Let me introduce myself: I’m Lindley. A journalist, sometimes writer of fiction, and now a member of Whurk’s editorial staff.
As a Virginian, I’m a product of the arts scene that grows wild in the coastal waters of Hampton Roads, from the wild peaks in Southwest and even through the cracks of Richmond’s pavement.
Being Assistant Editor of Whurk Magazine allows me to help share that appreciation for the arts with you. Up until now, I’ve been able to do that as a writer for this magazine—and in turn have been truly absorbed with the new and emerging voices for which Whurk has provided a pulpit.
This issue shows the far reaches of that culture. For July’s mag, I got the chance to write about a region that is special to me: Appalachia. Musician Dori Freeman spoke with me about her upcoming performance at Red Wing Roots Music Festival, as well as how she endeavors every day to dispel the notion that the region is home to hicks and little else.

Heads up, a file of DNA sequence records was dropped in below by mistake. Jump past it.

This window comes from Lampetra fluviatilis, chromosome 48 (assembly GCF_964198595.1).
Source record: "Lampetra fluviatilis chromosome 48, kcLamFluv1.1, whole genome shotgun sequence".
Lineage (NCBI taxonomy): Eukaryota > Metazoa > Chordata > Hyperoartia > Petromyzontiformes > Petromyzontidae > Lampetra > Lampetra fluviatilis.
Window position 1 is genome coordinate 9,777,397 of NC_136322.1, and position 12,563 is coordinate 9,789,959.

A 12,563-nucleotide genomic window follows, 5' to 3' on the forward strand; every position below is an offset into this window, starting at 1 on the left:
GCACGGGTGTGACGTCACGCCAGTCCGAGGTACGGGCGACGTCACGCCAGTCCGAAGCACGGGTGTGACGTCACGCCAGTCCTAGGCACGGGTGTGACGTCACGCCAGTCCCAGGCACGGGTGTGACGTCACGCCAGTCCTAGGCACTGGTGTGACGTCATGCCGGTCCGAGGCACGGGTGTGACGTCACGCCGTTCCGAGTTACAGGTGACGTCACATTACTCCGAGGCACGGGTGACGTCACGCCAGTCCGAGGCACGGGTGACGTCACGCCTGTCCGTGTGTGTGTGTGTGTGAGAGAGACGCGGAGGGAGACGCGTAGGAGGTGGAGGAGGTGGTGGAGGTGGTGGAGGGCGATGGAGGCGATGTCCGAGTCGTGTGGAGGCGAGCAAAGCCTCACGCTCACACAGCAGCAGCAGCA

Likewise, Elizabeth Catte shares in an interview how she is working toward progressive change in the region and is fighting misinformation in her book What You are Getting Wrong About Appalachia. She’s articulate about and kind toward the people she chronicles in a way we all hope someone would treat our stories.
On the other side of the Commonwealth, Experimental Film Virginia engages with a totally different media. The event invites artists to Cape Charles for a marathon filmmaking festival inspired by the environs—which in its six years has created inspiring results.
And traveling north, Blerdcon creates a space for everyone in nerd culture. What else could you want but to nerd out in a place where you can share your fandom in an inclusive environment?
Come ramble around Virginia with us for a while.